Welcome to the Night Harvest. For the entire month of October, we’ll be featuring scary stories and illustrations from talented authors and artists around the globe. I hope you stay awhile. After all, the Night Harvest is quite a scream. You can see the live list of participants and their posts dates on this link.
Follow the buzz on twitter using the official hashtag #NightHarvest. Oh, and don’t forget to scroll to the bottom of this post for a giveaway!
by Lucas Hargis
It makes sense that I’d die in a thrift store.
My breath’s hot and steamy inside my trash bag. It’s clinging to me with all its wetness. Its neon-whiteness glowing in the dark. A black one would sink into the shadows, but even the kind rich people stuff dead leaves into are turning into body bags tonight.
Most of me wishes I hadn’t torn these eyeholes.
Two of my classmates’ bodies slump against the storefront window. Over by the musty dressing room, the freckle-faced guy who once loaned me his gluestick in Art begged for mercy. They didn’t care. Another limp body’s leaking all over the checkout counter, blood dripping onto a stack of old, cut up magazines. The quiet girl who eats lunch in the library is spilling out from a shelf of dirty shoes.
They’re actually killing us.
I have to be the last of the Crops, as they’re calling us, to keep breathing. But as silently as I can. And I must fight the urge to rip off this sweaty bag smothering me like some suffocating ghost. If I can do those things, maybe I’ll be the one to survive. As long as the Reapers, as they’re calling themselves, follow their own rules.
I’m at the back of the store, camouflaged in the pile of black and white donation bags Mama sifts through to save the best clothes for me. I scrambled, laughing at first, when the Reapers started counting to twenty. At eighteen, I ditched the furniture section because this hiding place popped in my head.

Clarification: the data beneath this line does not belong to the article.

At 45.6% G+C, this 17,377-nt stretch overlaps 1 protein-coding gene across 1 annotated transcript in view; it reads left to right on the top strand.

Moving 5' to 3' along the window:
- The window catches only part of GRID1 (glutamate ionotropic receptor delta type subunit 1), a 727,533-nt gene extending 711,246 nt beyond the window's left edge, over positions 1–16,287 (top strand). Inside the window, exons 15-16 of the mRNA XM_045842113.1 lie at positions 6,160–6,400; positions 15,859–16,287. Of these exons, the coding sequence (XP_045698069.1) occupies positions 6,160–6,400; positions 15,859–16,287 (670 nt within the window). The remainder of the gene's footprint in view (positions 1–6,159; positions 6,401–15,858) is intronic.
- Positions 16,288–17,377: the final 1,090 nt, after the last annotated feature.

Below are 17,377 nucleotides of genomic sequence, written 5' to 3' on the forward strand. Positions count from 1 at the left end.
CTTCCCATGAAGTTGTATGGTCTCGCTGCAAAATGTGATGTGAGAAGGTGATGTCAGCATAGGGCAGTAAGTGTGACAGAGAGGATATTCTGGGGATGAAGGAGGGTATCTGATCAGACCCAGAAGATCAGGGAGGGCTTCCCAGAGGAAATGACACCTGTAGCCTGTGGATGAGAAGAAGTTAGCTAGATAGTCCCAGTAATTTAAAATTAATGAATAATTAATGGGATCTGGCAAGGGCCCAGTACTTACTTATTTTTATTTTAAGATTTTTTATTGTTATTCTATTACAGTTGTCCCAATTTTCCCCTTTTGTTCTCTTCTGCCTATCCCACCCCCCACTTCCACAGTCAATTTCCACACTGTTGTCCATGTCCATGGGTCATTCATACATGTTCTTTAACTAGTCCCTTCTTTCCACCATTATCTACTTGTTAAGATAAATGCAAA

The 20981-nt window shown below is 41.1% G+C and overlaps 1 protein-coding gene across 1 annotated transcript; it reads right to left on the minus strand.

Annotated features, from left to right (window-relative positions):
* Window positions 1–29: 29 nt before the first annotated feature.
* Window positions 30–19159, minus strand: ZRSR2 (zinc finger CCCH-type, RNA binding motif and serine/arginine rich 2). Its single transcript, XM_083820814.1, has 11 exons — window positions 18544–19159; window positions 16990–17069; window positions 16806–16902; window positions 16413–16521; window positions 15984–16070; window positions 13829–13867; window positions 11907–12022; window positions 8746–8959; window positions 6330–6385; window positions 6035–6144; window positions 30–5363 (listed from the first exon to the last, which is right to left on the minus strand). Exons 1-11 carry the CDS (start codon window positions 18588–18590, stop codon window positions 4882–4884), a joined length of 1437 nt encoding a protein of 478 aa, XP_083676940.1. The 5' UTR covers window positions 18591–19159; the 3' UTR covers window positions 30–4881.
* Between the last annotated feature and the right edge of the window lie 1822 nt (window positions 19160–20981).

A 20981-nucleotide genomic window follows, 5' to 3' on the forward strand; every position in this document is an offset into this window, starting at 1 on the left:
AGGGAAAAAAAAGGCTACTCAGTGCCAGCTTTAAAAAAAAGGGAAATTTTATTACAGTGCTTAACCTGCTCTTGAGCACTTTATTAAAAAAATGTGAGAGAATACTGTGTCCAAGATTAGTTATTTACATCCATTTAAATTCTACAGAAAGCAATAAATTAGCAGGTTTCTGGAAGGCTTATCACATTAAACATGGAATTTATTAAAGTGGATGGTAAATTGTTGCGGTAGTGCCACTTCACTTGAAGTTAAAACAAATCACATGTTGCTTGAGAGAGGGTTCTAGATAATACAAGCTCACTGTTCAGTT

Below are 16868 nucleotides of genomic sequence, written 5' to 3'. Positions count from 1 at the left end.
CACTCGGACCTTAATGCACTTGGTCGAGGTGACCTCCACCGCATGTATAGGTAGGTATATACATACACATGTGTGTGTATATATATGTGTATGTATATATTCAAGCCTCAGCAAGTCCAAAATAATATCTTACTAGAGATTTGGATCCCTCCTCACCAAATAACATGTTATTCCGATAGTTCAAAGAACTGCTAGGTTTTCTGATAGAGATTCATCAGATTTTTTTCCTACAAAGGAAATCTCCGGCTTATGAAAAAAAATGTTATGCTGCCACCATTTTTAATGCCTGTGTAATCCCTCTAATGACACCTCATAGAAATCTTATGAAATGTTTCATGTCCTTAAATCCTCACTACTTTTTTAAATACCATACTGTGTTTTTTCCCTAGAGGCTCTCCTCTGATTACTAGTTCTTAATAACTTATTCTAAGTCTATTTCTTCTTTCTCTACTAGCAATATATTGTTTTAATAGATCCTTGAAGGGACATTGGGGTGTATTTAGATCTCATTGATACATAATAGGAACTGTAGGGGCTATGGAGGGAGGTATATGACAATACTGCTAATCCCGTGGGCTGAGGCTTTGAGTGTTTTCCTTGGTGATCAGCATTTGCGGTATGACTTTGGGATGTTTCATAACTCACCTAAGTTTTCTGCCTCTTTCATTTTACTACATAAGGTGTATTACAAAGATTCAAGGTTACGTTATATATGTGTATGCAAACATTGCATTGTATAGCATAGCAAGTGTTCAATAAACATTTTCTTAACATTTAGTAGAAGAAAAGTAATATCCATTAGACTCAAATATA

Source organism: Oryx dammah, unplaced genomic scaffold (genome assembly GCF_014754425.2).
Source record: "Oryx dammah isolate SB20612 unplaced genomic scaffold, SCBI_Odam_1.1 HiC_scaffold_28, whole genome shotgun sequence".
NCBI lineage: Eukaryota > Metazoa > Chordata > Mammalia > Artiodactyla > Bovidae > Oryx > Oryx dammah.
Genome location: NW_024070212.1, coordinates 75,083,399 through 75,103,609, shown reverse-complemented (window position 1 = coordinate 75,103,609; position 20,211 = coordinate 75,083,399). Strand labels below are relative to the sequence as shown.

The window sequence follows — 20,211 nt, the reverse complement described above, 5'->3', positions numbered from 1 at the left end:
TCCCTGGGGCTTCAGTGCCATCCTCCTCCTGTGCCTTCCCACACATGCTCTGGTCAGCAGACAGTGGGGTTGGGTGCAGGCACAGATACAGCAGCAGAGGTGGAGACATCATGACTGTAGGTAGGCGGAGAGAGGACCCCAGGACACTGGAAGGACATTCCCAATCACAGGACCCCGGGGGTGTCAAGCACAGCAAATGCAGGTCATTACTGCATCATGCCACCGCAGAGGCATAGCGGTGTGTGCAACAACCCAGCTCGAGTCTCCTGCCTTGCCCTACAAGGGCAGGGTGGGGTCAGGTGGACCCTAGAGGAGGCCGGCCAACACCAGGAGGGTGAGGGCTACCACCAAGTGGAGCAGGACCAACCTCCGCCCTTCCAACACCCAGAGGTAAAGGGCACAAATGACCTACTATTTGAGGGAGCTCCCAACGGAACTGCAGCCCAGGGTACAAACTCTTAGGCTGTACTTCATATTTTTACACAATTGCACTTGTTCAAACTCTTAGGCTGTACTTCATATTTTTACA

Being a trash bag hiding with other trash bags might save my life.
There are five Reapers. All wearing masks. I recognized their muffled voices when they locked us clueless Crops in the pitch-black store and explained the full rules. It’s the same group that’s always putting us worthless kids in our place. But they had to be joking about the killing part. Just messing with us.
Two of them are silhouetted against the front window. One’s guarding the door, swinging a machete and daring us to try to escape. The other’s poking a pitchfork into the clothes racks. An ax, a familiar pair of scissors, and a sickle are slicing somewhere in the darkness.
Behind the two Reapers I can see, the bonfire’s raging in the town square. People are crunching expensive candied apples and squealing on all the rides they want. A few blocks farther, the tip-top of the Ferris wheel. I was heading towards it, gripping the only three tickets Mama could afford, when a gloved hand tapped my shoulder.
I pissed myself, just a little, with excitement. I didn’t think, there was no way, I’d be chosen. Not being who I am, on the social scale between a slug and whatever animal has the smallest bladder, living in the Roach Apartments, wearing clothes from the exact thrift store I’m cowering in.
The snippets I overheard the popular kids whispering in school sounded fun and mysterious. I pretended not to know the details. But Gavin, whose family stuffs leaves into gold-plated bags, bent that rule this year. In English, he angled the handmade flyer being passed around so I could read over his shoulder. I smirked along with him and acted like I’d never seen it before.
Oh God, a scream. To my left. Only a few feet away. Chopping, chopping. I squeeze my eyes shut. Don’t dare move to cover my ears. A juicy sound. Crunching. The rustle of plastic. A bag. A garbage bag with pieces of a now-silent person inside.
Footsteps. Closer. My white bag glowing.
From far away. “How many more sorry-ass Crops left to harvest? I need some cotton candy.”
The closest Reaper’s so close his body count rattles my bag. “I got three, all black bags.”
“Asshole. I only harvested one. Also black.”
“You’re all losers. Four for me, black bags.”
Nine out of twelve us already dead. I have a one-in-three chance.
The last voice. I recognize its golden tone. Gavin. “No one got that pathetic, white-bag pisser yet?”